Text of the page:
Steel solutions

From the finest galvanized wires to the largest steel beams in the world, a large range of products is offered by ArcelorMittal production units in Luxembourg. More than 150 years of expertise are found in each rail, angle, fiber and beam leaving our factories.

Sheet piles

They are mainly produced by Train 2 on the Belval site, apart from the HZ® range which is produced by Mill Grey in Differdange. Mill 2 produces the AZ® sheet pile range which includes the largest in the world, the AZ®-800. They are used to retain earth or water to create quay walls, dykes, underground car parks, tunnels, bridges or roads.

Sheet piles AZ®
Sheet piles for protection against flooding in Nice (France)
Sheet piles in Colwyn Bay, Wales
Sheet piles for Veluwemeer aqueduct (The Netherlands)

More information on sheet piles

Sections and beams

They are produced by TMB (Train Moyen Belval) and Mill Grey in Belval and Differdange. Beams and sections are integrated into the foundations, structures and/or floors of buildings. TMB specializes in the production of light and medium beams. Mill Grey has a product range from medium to heavy beams. It holds the record for the widest and heaviest beams in the world, called Super Jumbos.

Super Jumbo beams
Beams for Mohammed VI tower in Rabat
Beams for the One World Trade Center Tower in New York
Beams for the Burj Khalifa in Dubai

More information on beams and sections

Rails and special sections

They are produced by Mill A in Rodange to be integrated into public transport. Mill A specializes in grooved rails used for tramways, but also some of the strongest rails for port cranes and overhead cranes in the world.

Overhead crane rails
Steel track
Crane rails for Tangier port
Crane rails for Philippe Chartier in Roland Garros

More information on rails

Wires and fibers

They are produced by ArcelorMittal Bissen for fencing in agriculture and reinforcement of structures in construction.

Crapal vine wire
Fence wire

How is steel made in Luxembourg?

At the entrance to the steelworks, scrap metal, the main raw material, is transported to a storage area.
Scrap metal comes from various origins, mainly within a 300km radius of our sites:

  • falls in processing industries, including the automobile industry;
  • used consumer goods (scrap cars, household appliances, cans of food or drinks);
  • steel from the demolition of buildings;

The quality of the scrap metal is decisive for the quality of the steel. They are controlled to isolate elements likely to modify the characteristics of the products manufactured. The less noble ones are cleaned by magnetic sorting.

Different categories of scrap are then mixed in order to meet customer needs and ensure an optimal melting process.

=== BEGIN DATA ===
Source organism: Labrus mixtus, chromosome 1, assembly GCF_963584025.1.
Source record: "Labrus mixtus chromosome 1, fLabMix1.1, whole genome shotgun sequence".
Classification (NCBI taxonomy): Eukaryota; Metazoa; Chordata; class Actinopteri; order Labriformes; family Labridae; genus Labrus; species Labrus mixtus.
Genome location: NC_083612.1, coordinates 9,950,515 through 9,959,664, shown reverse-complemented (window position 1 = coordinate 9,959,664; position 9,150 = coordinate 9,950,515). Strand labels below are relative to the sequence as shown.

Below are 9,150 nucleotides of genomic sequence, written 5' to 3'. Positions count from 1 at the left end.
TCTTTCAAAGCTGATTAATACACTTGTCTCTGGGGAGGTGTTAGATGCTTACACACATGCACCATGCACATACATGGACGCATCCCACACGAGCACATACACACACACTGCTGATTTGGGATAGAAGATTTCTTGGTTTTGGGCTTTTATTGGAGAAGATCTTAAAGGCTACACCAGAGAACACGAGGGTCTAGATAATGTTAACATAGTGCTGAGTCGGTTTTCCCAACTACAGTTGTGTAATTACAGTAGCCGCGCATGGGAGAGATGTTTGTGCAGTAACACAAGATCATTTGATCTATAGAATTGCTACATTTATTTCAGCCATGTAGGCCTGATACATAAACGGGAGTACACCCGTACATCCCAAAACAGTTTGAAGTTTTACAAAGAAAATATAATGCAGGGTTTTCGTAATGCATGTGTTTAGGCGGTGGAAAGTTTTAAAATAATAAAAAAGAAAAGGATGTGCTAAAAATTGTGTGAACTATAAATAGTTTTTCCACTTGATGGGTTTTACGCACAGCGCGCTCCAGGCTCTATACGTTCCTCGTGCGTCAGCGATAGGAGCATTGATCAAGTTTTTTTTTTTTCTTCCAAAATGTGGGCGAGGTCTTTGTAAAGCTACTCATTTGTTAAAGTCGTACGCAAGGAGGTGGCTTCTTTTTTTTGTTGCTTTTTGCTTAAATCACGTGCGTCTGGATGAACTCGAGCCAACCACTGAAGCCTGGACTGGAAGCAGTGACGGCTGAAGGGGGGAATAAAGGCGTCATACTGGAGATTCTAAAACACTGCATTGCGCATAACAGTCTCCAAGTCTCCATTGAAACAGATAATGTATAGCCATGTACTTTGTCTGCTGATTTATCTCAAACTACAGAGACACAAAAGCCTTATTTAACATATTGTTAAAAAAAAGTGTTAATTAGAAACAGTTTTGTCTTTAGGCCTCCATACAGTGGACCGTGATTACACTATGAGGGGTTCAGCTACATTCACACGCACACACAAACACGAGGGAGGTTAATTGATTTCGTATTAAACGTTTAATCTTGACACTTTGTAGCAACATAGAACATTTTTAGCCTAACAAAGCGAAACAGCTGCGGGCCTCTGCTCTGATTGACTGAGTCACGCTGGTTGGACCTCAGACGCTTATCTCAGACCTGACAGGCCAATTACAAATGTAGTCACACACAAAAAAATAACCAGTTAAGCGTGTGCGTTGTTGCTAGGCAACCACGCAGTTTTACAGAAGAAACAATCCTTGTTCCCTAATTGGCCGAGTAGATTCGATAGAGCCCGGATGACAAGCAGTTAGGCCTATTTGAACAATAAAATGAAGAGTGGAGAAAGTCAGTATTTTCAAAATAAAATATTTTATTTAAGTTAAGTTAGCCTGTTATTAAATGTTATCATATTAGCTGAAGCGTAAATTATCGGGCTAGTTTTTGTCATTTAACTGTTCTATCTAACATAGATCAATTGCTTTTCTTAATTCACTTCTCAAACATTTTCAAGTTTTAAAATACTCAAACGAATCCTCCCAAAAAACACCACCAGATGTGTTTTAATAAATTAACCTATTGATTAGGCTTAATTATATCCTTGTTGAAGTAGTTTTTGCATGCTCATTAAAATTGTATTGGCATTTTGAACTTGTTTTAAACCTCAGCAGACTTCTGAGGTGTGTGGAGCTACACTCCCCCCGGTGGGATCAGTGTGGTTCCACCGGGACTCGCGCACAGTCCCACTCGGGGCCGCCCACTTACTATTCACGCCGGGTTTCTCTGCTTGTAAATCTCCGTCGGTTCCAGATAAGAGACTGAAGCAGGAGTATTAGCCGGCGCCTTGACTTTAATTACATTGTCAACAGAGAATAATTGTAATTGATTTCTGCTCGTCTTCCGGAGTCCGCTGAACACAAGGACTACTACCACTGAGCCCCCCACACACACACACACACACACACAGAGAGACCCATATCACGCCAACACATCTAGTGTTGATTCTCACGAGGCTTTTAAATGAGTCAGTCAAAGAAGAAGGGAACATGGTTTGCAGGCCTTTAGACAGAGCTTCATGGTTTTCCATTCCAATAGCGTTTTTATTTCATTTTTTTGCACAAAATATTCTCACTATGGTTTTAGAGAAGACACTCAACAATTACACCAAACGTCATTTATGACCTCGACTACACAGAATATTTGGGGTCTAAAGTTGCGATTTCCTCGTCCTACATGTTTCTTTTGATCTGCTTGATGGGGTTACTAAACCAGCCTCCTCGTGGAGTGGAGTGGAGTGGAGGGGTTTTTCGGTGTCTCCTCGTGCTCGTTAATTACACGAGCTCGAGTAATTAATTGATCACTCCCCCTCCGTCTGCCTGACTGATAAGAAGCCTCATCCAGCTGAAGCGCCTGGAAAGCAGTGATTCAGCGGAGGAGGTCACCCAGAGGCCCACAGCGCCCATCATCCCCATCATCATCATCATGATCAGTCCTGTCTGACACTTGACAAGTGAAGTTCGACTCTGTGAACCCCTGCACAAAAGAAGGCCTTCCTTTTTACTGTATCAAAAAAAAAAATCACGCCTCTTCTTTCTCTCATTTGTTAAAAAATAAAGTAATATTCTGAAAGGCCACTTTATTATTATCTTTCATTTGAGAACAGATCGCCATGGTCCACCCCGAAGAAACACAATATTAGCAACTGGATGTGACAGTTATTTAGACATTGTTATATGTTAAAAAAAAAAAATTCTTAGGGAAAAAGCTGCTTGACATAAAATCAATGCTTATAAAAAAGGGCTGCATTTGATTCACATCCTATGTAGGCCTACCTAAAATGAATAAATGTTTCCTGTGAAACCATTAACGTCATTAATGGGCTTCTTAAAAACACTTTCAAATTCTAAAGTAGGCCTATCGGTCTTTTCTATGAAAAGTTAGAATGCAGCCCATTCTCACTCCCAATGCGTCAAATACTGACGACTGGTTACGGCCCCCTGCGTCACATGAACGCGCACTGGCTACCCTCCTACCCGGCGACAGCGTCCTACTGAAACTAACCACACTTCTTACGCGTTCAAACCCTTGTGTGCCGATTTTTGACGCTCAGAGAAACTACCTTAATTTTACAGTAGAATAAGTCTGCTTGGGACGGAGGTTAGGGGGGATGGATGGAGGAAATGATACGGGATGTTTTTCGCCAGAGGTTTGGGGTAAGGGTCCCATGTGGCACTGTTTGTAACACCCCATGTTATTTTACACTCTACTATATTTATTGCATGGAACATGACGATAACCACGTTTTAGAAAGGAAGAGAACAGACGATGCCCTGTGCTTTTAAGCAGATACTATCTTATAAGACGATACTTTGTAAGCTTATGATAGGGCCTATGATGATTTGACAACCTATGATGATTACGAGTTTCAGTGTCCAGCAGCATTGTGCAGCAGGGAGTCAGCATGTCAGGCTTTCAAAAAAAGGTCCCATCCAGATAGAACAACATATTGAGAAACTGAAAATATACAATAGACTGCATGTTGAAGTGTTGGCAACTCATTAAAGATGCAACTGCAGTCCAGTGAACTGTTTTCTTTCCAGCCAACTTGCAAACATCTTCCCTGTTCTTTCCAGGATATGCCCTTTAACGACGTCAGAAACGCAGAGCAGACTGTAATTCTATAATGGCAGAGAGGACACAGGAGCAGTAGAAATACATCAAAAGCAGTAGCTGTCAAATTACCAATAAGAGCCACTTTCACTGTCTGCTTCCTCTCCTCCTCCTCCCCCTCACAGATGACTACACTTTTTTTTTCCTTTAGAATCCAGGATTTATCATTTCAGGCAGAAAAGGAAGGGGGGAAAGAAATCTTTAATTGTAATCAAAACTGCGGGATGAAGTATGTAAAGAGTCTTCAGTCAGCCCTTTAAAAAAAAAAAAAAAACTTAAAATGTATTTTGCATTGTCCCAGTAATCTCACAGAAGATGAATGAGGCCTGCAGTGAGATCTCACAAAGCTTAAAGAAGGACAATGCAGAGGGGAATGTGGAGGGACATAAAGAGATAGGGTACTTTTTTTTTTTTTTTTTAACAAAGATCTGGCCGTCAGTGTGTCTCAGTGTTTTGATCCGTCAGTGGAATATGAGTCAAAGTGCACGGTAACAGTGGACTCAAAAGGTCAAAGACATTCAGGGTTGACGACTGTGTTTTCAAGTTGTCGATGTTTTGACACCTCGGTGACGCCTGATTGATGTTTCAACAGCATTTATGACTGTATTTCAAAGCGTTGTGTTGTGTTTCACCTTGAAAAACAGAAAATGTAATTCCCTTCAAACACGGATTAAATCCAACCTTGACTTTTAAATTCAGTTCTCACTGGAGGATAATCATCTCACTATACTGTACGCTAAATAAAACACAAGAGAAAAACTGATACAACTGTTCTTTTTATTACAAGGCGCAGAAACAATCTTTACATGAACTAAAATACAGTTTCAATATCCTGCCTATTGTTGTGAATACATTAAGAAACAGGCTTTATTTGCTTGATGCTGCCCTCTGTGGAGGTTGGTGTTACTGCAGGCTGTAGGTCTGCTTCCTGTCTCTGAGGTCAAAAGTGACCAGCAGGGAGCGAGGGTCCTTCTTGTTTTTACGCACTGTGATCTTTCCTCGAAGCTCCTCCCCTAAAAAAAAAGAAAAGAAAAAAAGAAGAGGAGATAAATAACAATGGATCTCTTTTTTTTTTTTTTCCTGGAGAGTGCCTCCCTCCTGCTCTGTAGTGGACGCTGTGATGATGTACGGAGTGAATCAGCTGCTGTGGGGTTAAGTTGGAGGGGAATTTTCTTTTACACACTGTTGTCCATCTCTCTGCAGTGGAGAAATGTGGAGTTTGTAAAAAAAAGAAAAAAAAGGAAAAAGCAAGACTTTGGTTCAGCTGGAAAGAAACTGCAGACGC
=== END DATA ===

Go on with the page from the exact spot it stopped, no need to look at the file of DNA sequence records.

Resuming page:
The baskets of scrap metal arrive at the electric furnace, where the teams prepare the injections and mixtures necessary for the fusion. The fusion is carried out using the radiation energy of an electric arc, supplemented by the heat of combustion from natural gas burners.

The electric arc is produced by the passage of a direct current of more than 135,000 amperes between the electrode and the anode located at the bottom of the furnace tank. The temperature inside the oven then exceeds 1600⁰C, allowing the scrap metal to melt.

The steel is refined by insufflation with oxygen, and the lime is used to form a slag to capture unwanted impurities contained in the scrap metal.

When the charge is completely melted, the oven is emptied. The steel is then poured into a ladle and transported to the ladle furnace.

In the ladle furnace, the steel is desulphurized and “graded”, that is to say refined by the addition of alloys which will achieve the mechanical properties specified by customers.

Throughout the treatment, the steel pocket is maintained at temperature by three electrodes, introduced directly into the steel bath.

When the chemical analysis and the ideal temperature are reached, the steel ladle is ready for continuous casting.

Arriving at the continuous casting, the steel ladle is emptied into a distributor serving both as a steel distributor and a buffer tank during ladle changing.

The liquid steel flows into an ingot mold which allows its progressive solidification in contact with a water-cooled mold. The thickness of the skin reaches around ten millimeters. At the exit of the ingot mold, the steel is solidified and can be cut by flame cutting to the length required by the rolling mills, creating semi-finished product, also called “beam-blank” or “bloom”.

It is necessary to reheat the semi-finished product to a temperature of approximately 1200°C in a reheating oven to be able to work the steel and give it its final shape during rolling.

Rolling allows the thickness of the steel to be reduced and the product to be given its final shape. It causes an elongation of the product up to a hundred meters.

After cooling, the product is brought to the ordered length and prepared for shipping. The now finished product can then be loaded onto a truck or wagon.